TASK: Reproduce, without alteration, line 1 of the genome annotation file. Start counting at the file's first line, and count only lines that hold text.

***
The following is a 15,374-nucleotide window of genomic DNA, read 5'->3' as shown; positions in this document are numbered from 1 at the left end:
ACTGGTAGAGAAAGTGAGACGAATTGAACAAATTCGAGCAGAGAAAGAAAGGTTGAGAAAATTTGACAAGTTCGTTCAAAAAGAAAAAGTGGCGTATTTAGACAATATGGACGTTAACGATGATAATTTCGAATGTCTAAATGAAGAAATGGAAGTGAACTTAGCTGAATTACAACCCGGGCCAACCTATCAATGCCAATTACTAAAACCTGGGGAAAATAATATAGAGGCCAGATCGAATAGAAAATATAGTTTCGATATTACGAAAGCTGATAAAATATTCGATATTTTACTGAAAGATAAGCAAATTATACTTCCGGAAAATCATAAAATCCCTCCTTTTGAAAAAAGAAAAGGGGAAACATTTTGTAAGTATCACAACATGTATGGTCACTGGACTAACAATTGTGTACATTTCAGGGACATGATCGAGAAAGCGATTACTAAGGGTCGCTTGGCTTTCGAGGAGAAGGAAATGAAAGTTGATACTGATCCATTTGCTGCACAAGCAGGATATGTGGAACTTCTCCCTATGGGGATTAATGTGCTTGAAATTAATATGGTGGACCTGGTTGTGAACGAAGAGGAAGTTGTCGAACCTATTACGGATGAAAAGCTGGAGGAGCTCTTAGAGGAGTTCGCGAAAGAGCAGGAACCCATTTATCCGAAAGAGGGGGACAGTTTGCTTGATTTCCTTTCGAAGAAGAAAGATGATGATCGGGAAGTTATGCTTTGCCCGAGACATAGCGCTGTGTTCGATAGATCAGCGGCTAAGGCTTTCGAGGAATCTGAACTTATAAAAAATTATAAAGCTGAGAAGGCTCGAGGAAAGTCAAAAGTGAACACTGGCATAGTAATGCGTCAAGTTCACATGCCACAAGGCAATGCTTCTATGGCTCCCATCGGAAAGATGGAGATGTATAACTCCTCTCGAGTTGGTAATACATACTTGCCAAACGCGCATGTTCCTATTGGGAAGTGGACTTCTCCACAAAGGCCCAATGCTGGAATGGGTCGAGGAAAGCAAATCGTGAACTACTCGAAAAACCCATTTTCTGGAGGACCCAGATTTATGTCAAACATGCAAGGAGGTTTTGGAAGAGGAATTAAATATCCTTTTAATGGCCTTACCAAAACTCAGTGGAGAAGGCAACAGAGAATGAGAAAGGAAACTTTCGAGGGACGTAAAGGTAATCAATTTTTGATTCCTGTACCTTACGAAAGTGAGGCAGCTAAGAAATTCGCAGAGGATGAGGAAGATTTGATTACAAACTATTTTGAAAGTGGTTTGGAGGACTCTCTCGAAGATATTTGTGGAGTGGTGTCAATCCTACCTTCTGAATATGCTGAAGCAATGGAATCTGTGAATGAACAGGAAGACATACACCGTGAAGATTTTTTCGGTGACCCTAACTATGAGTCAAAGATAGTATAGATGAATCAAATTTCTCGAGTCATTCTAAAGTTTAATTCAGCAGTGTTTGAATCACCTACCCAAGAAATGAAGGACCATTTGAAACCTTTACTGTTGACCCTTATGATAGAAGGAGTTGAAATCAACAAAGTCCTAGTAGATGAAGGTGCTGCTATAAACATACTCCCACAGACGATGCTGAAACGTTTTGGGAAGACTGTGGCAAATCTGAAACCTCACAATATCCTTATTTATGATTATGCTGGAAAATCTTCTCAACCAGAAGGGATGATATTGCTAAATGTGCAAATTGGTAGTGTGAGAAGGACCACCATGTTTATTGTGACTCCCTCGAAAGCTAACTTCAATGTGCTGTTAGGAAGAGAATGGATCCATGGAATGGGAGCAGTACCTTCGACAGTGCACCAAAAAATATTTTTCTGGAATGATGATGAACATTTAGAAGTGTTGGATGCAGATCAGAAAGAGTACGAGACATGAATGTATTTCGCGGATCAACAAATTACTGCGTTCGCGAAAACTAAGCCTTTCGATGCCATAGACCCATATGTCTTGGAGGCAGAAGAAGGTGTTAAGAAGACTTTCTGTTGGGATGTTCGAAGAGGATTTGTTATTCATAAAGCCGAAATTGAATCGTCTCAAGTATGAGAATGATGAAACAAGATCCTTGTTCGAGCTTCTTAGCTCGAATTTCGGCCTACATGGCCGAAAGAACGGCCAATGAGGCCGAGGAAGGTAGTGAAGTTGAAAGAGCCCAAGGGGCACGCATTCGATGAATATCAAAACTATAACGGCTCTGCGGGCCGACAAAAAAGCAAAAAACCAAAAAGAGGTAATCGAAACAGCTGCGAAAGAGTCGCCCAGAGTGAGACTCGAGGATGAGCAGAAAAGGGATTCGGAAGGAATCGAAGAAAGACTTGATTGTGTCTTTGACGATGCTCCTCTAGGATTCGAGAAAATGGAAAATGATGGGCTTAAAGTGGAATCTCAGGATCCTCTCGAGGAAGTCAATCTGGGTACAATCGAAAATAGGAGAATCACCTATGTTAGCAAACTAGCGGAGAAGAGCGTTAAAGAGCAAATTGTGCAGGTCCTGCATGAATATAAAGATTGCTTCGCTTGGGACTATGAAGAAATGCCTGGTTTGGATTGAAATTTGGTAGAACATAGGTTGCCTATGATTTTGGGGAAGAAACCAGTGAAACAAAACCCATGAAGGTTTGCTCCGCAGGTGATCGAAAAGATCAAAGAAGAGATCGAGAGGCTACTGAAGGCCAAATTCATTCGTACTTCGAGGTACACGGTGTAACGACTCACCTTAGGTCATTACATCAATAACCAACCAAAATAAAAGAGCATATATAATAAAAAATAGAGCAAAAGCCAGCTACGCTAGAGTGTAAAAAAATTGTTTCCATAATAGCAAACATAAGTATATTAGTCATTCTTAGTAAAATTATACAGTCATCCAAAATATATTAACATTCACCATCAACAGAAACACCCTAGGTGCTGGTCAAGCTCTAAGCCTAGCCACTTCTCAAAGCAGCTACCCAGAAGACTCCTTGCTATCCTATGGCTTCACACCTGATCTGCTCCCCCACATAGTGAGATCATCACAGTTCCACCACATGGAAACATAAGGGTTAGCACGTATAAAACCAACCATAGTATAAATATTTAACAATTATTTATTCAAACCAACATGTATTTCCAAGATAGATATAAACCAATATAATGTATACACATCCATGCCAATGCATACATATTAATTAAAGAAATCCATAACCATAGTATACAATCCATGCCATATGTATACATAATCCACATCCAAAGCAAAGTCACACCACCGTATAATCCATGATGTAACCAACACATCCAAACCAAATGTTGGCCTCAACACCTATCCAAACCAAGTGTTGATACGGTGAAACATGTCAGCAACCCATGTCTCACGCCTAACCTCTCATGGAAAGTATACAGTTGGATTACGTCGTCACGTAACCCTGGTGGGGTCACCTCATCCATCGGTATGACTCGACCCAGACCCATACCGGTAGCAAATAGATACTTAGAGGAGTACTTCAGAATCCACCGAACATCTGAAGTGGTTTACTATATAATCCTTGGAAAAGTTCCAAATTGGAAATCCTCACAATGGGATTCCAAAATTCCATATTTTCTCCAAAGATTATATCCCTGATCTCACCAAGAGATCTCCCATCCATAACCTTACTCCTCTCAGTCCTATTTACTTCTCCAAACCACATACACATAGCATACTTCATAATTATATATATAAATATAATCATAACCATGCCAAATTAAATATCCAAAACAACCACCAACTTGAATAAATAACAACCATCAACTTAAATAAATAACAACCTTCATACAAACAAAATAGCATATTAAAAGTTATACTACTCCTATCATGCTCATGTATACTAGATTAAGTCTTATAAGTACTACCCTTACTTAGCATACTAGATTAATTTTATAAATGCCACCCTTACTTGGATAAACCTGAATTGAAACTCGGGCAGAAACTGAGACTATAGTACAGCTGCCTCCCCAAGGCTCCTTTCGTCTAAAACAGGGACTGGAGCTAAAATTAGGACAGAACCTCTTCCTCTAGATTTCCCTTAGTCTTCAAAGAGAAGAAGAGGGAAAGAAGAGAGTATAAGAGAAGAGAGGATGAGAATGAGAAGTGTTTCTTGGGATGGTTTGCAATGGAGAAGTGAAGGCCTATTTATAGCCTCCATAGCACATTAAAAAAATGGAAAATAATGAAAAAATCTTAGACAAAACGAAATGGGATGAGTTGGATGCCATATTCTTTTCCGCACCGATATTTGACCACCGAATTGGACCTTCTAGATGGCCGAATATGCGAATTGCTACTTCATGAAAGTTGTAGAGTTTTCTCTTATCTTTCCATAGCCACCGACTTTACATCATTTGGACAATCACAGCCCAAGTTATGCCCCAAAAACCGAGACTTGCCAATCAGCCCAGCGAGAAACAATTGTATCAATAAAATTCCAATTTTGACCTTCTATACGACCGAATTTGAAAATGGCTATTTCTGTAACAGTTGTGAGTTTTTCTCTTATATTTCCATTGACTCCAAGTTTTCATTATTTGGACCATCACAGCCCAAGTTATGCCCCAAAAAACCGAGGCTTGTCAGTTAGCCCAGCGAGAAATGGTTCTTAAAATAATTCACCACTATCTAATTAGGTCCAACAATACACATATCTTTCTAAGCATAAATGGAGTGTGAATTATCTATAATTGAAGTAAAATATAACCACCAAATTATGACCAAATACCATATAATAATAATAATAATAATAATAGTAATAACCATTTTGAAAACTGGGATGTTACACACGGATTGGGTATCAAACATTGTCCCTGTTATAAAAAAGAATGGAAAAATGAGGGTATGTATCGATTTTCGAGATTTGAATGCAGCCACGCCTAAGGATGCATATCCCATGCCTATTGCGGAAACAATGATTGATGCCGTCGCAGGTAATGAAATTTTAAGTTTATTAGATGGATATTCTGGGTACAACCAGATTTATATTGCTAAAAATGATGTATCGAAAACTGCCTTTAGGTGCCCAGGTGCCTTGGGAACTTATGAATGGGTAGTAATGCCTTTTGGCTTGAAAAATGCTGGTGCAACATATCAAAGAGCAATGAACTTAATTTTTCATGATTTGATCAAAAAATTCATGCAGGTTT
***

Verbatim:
The following is a 15,374-nucleotide window of genomic DNA, read 5'->3' as shown; positions in this document are numbered from 1 at the left end: